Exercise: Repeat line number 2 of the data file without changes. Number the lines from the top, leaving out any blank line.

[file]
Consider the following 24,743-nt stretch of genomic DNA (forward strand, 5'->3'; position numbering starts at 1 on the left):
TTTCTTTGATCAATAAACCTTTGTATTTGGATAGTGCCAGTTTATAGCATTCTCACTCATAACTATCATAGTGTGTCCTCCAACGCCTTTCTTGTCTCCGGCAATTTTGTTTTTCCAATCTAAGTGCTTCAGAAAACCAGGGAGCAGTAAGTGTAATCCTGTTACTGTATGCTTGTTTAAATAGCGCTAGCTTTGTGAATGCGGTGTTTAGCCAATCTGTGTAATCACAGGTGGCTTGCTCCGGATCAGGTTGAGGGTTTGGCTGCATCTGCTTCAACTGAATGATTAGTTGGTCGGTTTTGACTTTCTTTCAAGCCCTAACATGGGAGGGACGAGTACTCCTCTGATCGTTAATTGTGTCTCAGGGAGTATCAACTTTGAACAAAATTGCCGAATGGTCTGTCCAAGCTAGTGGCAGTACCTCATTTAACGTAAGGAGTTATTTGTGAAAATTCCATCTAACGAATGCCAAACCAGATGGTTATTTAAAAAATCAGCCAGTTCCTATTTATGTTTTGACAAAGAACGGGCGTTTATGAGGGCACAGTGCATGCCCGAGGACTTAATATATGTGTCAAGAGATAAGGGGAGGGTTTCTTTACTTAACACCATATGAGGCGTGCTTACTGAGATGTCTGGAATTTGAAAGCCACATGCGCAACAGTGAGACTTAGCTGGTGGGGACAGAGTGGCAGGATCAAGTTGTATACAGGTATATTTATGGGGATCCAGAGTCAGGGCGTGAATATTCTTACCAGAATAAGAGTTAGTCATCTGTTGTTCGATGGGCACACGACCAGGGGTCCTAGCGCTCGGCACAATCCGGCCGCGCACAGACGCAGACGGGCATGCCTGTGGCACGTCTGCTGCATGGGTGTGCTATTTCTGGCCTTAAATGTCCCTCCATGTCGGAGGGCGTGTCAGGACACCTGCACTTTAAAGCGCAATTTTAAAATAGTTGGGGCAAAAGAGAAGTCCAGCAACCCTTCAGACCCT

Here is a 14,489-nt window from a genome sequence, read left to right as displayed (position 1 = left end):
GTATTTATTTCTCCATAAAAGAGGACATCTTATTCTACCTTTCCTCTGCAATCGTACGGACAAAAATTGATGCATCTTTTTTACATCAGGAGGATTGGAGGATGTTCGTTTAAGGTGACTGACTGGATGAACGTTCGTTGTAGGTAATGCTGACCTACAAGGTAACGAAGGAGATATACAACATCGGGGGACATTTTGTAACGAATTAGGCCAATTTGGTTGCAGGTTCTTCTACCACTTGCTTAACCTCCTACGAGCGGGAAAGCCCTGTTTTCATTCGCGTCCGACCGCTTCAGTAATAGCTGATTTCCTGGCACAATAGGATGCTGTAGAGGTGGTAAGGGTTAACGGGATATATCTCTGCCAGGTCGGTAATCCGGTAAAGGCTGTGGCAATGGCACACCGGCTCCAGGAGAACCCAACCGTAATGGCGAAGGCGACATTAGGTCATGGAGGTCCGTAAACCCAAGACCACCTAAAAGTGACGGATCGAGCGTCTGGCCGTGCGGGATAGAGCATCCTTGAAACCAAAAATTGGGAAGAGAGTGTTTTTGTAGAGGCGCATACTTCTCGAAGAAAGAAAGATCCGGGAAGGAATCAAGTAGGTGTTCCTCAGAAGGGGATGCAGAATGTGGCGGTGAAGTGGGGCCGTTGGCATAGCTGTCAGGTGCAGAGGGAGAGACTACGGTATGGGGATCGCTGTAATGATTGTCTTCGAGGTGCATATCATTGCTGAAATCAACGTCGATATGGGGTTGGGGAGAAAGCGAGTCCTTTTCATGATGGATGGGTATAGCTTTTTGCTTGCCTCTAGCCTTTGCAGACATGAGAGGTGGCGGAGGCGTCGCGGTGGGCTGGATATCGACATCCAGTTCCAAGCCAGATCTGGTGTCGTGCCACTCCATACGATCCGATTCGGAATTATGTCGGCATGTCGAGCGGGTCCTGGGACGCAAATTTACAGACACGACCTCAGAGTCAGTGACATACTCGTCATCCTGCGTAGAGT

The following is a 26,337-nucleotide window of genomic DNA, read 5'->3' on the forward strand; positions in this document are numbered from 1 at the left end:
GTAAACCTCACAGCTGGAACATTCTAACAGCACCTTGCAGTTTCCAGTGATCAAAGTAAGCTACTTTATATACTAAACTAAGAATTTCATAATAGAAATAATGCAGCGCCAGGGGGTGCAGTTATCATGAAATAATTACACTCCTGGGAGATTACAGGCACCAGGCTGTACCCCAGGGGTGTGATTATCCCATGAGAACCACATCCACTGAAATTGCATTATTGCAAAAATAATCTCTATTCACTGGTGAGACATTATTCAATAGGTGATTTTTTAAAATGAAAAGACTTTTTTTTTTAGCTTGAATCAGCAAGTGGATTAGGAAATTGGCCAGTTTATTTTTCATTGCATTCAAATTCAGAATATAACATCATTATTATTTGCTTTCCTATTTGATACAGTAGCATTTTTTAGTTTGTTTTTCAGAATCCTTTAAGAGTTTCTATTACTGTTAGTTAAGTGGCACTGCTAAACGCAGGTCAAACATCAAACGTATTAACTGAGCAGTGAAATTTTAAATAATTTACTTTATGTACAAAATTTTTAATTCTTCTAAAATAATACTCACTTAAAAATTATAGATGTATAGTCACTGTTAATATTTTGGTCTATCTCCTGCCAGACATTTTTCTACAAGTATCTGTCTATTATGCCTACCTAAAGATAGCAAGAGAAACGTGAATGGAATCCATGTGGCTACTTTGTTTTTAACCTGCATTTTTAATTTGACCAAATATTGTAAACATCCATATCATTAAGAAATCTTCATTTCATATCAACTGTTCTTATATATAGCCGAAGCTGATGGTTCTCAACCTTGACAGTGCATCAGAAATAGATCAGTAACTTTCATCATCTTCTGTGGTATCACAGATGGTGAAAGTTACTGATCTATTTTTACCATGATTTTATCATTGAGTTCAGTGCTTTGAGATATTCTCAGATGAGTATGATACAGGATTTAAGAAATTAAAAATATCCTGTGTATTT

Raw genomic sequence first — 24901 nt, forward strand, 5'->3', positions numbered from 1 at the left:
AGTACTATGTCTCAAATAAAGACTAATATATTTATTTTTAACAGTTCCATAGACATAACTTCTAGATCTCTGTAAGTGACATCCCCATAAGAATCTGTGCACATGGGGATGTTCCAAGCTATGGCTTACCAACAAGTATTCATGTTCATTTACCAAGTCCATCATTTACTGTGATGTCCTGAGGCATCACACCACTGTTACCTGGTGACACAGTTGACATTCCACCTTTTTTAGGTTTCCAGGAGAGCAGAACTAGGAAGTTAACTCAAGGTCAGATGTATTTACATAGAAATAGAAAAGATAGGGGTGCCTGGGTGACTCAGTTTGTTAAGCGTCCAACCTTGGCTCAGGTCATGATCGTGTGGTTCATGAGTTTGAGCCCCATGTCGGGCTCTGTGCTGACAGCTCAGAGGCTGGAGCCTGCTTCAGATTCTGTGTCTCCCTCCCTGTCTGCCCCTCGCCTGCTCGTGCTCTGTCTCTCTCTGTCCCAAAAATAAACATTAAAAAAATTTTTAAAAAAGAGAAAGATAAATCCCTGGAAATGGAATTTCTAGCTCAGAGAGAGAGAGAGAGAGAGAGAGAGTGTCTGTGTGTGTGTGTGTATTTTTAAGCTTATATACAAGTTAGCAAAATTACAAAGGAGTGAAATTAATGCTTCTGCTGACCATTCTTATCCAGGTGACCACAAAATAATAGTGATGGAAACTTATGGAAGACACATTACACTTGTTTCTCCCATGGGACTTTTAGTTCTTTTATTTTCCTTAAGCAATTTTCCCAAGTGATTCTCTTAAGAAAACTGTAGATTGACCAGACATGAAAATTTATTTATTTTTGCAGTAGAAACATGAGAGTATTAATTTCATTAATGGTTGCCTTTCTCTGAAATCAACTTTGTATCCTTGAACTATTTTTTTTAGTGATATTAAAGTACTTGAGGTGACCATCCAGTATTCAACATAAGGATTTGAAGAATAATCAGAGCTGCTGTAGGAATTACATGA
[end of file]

TTTCTTTGATCAATAAACCTTTGTATTTGGATAGTGCCAGTTTATAGCATTCTCACTCATAACTATCATAGTGTGTCCTCCAACGCCTTTCTTGTCTCCGGCAATTTTGTTTTTCCAATCTAAGTGCTTCAGAAAACCAGGGAGCAGTAAGTGTAATCCTGTTACTGTATGCTTGTTTAAATAGCGCTAGCTTTGTGAATGCGGTGTTTAGCCAATCTGTGTAATCACAGGTGGCTTGCTCCGGATCAGGTTGAGGGTTTGGCTGCATCTGCTTCAACTGAATGATTAGTTGGTCGGTTTTGACTTTCTTTCAAGCCCTAACATGGGAGGGACGAGTACTCCTCTGATCGTTAATTGTGTCTCAGGGAGTATCAACTTTGAACAAAATTGCCGAATGGTCTGTCCAAGCTAGTGGCAGTACCTCATTTAACGTAAGGAGTTATTTGTGAAAATTCCATCTAACGAATGCCAAACCAGATGGTTATTTAAAAAATCAGCCAGTTCCTATTTATGTTTTGACAAAGAACGGGCGTTTATGAGGGCACAGTGCATGCCCGAGGACTTAATATATGTGTCAAGAGATAAGGGGAGGGTTTCTTTACTTAACACCATATGAGGCGTGCTTACTGAGATGTCTGGAATTTGAAAGCCACATGCGCAACAGTGAGACTTAGCTGGTGGGGACAGAGTGGCAGGATCAAGTTGTATACAGGTATATTTATGGGGATCCAGAGTCAGGGCGTGAATATTCTTACCAGAATAAGAGTTAGTCATCTGTTGTTCGATGGGCACACGACCAGGGGTCCTAGCGCTCGGCACAATCCGGCCGCGCACAGACGCAGACGGGCATGCCTGTGGCACGTCTGCTGCATGGGTGTGCTATTTCTGGCCTTAAATGTCCCTCCATGTCGGAGGGCGTGTCAGGACACCTGCACTTTAAAGCGCAATTTTAAAATAGTTGGGGCAAAAGAGAAGTCCAGCAACCCTTCAGACCCT